Every App Has Its Day

by Derrick Story

If you step back for a moment and look at the last few years of Apple evolution, you might notice a cycle, like the seasons, beginning to take shape.



We've had operating system revs in the fall, iLife announcements at the New Year, and something fun in the spring. It's an easy rhythm to fall into, and of course just as soon as I get comfortable, the whole thing will be turned upside down. But for this New Year, I think the pattern is going to hold.



I remember asking an Apple product manager about a particular program back in New York. I said, "Not much has happened with that for a while. What gives?" He looked back at me, and in typical Apple fashion, he spoke in parables instead of facts and said, "Well, you know, every app has its day. Today it's iTunes, tomorrow, who knows?"



In my opinion, there are a few Mac applications that are ready to be reintroduced to the spotlight. At the top of that list is iPhoto. As you know, this is software near and dear to my heart, but it needs a little work. I'd like to see a more robust database managing information beneath that user-friendly exterior. Rendezvous sharing, as we have in Image Capture and iTunes is a no-brainer. And the addition of a few more basic editing tools, such as unsharp mask would be quite welcome. And why not have it handle those little QuickTime movies our cameras shoot so we can add them to our slideshows?



I've been doing some work in iMovie lately and would like to see some enhancements there too. For one thing, it seems a little less stable in Panther than it used to be. I've even had it quit on me, which is unusual for an Apple app outside of Safari. I still want more audio tracks too. iMovie 3 was a solid improvement over version 2, but it needs to keep evolving. Many video shooters just aren't Final Cut people. It's too intimidating for them. Let's keep iMovie moving along for them, and for the rest of us who like to cut video quickly, but want a polished product when finished.



Finally, I think iCal needs a bit of love. When I switched to Panther, I moved from Palm Desktop to iCal and Address Book. I don't regret the move, but I think iCal is a good idea that hasn't reached its potential yet. Little things need to be added, such as when you ctrl-click on the Dock icon you see today's appointments, so we can fully embrace this app as our calendar program.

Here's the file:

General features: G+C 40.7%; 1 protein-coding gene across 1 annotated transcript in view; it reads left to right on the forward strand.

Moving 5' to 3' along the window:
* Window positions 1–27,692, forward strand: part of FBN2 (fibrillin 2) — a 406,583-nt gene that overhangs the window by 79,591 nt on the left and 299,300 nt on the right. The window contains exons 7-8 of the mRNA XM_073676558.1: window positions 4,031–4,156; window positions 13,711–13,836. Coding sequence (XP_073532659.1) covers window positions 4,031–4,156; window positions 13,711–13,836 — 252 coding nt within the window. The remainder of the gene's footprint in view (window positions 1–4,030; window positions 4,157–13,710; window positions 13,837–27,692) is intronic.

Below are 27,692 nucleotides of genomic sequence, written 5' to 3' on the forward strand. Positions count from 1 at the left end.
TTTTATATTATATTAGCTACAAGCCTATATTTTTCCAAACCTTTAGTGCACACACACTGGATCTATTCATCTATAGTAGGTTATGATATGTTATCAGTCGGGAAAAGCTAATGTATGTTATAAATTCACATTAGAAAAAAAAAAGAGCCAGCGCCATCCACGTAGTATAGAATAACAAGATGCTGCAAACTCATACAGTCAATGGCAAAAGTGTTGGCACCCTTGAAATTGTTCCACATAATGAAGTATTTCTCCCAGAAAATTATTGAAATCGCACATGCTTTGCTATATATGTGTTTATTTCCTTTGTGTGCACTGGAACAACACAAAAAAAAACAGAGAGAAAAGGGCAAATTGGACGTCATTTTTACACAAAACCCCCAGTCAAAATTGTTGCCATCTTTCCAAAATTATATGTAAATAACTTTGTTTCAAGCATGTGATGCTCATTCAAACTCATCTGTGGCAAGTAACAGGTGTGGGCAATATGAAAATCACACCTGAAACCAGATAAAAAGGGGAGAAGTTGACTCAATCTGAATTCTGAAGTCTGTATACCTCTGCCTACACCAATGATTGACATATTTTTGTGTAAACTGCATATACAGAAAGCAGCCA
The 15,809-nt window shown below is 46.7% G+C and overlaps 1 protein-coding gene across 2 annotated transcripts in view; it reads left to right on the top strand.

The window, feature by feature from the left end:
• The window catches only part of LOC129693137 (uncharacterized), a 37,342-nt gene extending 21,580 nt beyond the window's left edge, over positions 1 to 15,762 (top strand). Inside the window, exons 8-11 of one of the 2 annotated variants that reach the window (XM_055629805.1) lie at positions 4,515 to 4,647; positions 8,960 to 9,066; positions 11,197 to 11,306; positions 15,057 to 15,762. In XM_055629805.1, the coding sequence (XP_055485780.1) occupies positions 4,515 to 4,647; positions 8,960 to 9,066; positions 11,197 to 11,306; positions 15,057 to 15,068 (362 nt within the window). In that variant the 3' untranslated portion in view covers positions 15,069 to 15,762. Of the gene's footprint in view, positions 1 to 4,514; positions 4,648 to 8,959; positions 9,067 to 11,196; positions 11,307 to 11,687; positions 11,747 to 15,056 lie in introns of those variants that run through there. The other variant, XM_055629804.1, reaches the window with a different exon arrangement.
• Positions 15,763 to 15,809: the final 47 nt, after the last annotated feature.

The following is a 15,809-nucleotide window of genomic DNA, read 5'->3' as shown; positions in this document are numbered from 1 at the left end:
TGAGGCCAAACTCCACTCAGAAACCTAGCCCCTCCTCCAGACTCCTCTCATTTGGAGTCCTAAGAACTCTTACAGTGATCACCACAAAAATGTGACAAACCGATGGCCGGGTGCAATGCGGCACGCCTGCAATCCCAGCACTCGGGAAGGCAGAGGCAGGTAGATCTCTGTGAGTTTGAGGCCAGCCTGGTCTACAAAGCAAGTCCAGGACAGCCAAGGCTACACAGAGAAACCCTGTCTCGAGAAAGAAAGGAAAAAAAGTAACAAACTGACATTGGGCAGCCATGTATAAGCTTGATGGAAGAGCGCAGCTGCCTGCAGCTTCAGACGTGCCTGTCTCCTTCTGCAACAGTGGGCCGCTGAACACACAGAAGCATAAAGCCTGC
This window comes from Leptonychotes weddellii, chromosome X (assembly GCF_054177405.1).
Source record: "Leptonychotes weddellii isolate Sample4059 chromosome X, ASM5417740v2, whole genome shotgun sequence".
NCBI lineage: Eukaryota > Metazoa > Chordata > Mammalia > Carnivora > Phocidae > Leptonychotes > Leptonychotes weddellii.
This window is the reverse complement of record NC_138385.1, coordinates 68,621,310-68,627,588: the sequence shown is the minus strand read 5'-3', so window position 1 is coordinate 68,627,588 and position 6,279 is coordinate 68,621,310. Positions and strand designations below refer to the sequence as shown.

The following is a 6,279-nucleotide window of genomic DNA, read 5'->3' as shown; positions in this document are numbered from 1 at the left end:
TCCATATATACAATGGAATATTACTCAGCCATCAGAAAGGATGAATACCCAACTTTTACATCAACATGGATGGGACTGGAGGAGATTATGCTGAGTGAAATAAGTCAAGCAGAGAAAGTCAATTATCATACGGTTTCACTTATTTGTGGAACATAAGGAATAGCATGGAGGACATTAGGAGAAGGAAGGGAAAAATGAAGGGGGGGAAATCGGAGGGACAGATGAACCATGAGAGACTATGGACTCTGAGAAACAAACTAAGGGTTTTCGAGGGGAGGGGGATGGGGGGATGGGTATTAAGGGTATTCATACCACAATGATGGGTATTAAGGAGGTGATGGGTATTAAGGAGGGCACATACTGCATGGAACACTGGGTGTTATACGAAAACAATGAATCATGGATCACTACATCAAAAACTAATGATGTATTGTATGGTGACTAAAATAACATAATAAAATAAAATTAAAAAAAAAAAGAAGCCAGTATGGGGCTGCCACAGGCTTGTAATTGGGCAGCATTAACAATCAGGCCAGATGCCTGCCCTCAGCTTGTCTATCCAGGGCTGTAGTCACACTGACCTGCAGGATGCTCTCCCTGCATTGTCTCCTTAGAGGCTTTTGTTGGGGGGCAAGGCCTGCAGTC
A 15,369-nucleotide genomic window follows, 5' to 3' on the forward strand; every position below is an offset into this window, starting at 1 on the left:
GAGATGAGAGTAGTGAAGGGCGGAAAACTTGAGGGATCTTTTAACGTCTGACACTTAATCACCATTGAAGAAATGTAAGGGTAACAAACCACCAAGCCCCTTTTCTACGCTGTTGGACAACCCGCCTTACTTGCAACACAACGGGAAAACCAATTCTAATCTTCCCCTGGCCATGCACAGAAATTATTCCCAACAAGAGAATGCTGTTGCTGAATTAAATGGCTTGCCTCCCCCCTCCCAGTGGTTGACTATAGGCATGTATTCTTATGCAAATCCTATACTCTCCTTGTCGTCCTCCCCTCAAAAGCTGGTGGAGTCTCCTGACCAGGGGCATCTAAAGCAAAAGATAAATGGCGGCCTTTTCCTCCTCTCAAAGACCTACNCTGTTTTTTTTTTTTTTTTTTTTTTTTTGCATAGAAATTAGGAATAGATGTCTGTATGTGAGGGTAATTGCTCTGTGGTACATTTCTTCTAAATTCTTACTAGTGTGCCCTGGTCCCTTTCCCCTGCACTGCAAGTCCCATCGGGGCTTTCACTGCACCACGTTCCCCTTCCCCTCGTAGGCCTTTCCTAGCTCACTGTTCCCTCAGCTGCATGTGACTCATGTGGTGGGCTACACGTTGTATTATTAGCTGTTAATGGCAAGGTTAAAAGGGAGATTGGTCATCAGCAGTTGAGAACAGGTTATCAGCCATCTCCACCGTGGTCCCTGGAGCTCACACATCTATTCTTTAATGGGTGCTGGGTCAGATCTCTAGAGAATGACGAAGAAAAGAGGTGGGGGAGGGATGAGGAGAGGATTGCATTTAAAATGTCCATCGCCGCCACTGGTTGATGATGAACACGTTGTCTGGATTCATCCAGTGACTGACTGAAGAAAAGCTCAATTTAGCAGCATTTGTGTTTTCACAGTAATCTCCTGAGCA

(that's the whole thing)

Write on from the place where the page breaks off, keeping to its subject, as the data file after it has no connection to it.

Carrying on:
Like everyone else, I don't know what Steve is going to say on stage at Macworld SF. It looks like we'll have some iPod news, and probably an iTunes rev to go with it. But let some other apps have their day too. And I'm putting iPhoto and iMovie at the top of my wish list.



15 Comments

anonymous2
2003-12-30 10:36:06
One word (GWB Style..)
Keynote 2.0
anonymous2
2003-12-30 12:05:33
fixes for brain-dead design
like you, i want very much to adopt all of Apple's apps. But they make it hard.


Mail is a good example. The integration is great. But you can't do something as simple as change the subject of an email for filing. This is not an inconsequential shortcoming: who hasn't sent/received a series of emails & replies that all end up with the same subject--MAYBE with a "Re:" in front of some of them. Which one proposed a deal, which one countered, which one accepted a final agreement, is invisible. Hugely inefficient. And what makes it worse, it's a feature that's been around a long time--Claris emailer, which i'm trying to leave behind, has had it for years.


So: If i'm to switch to mail, i need to be able to have six emails, let's say, with the subject line of "Here's my proposal" or "Re:...." the same, and be able to change the subjects to "wants lower price", "here's a cheaper proposal," "one more request" and "you've got a deal". Which set of exchanges would YOU rather have in a file? It's just silly not to be able to do that when you want/need to. That's an example of brain dead programming. The subject line of the email to apple complaining about it would be "deal-killer".


I want these improvements not because i want to complain, but because i want to embrace apple apps.


peace
terry

anonymous2
2003-12-30 13:08:48
iPhoto & cameraphones
iPhoto needs to handle camera phones too!
anonymous2
2003-12-30 14:36:17
iPhoto